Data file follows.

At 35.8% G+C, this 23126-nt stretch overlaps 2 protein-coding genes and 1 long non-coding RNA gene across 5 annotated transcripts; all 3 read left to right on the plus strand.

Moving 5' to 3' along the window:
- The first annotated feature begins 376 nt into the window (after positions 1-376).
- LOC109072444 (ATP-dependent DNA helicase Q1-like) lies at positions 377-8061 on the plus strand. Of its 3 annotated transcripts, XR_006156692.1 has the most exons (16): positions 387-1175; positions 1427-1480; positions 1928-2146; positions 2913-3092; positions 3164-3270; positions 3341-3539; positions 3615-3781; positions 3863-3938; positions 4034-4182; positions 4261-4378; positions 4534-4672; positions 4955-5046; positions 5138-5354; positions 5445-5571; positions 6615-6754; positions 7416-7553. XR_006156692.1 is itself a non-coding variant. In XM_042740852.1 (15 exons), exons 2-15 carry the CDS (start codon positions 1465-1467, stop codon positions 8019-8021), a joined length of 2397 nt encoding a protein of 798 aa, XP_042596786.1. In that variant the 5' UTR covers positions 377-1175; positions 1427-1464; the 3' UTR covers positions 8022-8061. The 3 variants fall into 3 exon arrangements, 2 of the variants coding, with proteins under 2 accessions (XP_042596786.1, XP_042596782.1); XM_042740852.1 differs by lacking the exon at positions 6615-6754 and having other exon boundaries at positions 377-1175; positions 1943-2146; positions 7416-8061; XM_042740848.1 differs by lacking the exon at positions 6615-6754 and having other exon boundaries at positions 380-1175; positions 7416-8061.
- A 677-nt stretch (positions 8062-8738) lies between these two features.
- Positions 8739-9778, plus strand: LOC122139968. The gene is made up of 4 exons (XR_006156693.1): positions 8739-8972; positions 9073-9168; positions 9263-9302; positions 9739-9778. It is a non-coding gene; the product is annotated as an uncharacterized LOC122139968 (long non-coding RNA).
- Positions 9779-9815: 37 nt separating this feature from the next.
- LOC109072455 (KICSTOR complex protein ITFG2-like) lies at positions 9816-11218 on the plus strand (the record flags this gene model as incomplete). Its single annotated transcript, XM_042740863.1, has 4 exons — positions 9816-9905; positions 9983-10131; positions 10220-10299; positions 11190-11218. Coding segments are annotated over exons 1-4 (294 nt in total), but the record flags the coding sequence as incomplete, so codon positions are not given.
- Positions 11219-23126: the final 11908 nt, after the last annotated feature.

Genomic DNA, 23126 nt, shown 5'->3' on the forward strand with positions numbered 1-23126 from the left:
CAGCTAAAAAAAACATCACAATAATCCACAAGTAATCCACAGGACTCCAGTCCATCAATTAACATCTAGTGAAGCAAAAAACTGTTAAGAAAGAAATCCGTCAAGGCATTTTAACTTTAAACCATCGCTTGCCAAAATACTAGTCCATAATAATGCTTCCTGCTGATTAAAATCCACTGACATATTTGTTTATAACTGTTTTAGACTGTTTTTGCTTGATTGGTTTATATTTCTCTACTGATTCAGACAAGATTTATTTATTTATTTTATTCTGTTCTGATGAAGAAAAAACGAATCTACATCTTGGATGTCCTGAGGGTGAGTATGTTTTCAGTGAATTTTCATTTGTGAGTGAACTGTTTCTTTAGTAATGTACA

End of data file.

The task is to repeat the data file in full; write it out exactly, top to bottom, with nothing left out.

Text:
At 35.8% G+C, this 23126-nt stretch overlaps 2 protein-coding genes and 1 long non-coding RNA gene across 5 annotated transcripts; all 3 read left to right on the plus strand.

Moving 5' to 3' along the window:
- The first annotated feature begins 376 nt into the window (after positions 1-376).
- LOC109072444 (ATP-dependent DNA helicase Q1-like) lies at positions 377-8061 on the plus strand. Of its 3 annotated transcripts, XR_006156692.1 has the most exons (16): positions 387-1175; positions 1427-1480; positions 1928-2146; positions 2913-3092; positions 3164-3270; positions 3341-3539; positions 3615-3781; positions 3863-3938; positions 4034-4182; positions 4261-4378; positions 4534-4672; positions 4955-5046; positions 5138-5354; positions 5445-5571; positions 6615-6754; positions 7416-7553. XR_006156692.1 is itself a non-coding variant. In XM_042740852.1 (15 exons), exons 2-15 carry the CDS (start codon positions 1465-1467, stop codon positions 8019-8021), a joined length of 2397 nt encoding a protein of 798 aa, XP_042596786.1. In that variant the 5' UTR covers positions 377-1175; positions 1427-1464; the 3' UTR covers positions 8022-8061. The 3 variants fall into 3 exon arrangements, 2 of the variants coding, with proteins under 2 accessions (XP_042596786.1, XP_042596782.1); XM_042740852.1 differs by lacking the exon at positions 6615-6754 and having other exon boundaries at positions 377-1175; positions 1943-2146; positions 7416-8061; XM_042740848.1 differs by lacking the exon at positions 6615-6754 and having other exon boundaries at positions 380-1175; positions 7416-8061.
- A 677-nt stretch (positions 8062-8738) lies between these two features.
- Positions 8739-9778, plus strand: LOC122139968. The gene is made up of 4 exons (XR_006156693.1): positions 8739-8972; positions 9073-9168; positions 9263-9302; positions 9739-9778. It is a non-coding gene; the product is annotated as an uncharacterized LOC122139968 (long non-coding RNA).
- Positions 9779-9815: 37 nt separating this feature from the next.
- LOC109072455 (KICSTOR complex protein ITFG2-like) lies at positions 9816-11218 on the plus strand (the record flags this gene model as incomplete). Its single annotated transcript, XM_042740863.1, has 4 exons — positions 9816-9905; positions 9983-10131; positions 10220-10299; positions 11190-11218. Coding segments are annotated over exons 1-4 (294 nt in total), but the record flags the coding sequence as incomplete, so codon positions are not given.
- Positions 11219-23126: the final 11908 nt, after the last annotated feature.

Genomic DNA, 23126 nt, shown 5'->3' on the forward strand with positions numbered 1-23126 from the left:
CAGCTAAAAAAAACATCACAATAATCCACAAGTAATCCACAGGACTCCAGTCCATCAATTAACATCTAGTGAAGCAAAAAACTGTTAAGAAAGAAATCCGTCAAGGCATTTTAACTTTAAACCATCGCTTGCCAAAATACTAGTCCATAATAATGCTTCCTGCTGATTAAAATCCACTGACATATTTGTTTATAACTGTTTTAGACTGTTTTTGCTTGATTGGTTTATATTTCTCTACTGATTCAGACAAGATTTATTTATTTATTTTATTCTGTTCTGATGAAGAAAAAACGAATCTACATCTTGGATGTCCTGAGGGTGAGTATGTTTTCAGTGAATTTTCATTTGTGAGTGAACTGTTTCTTTAGTAATGTACA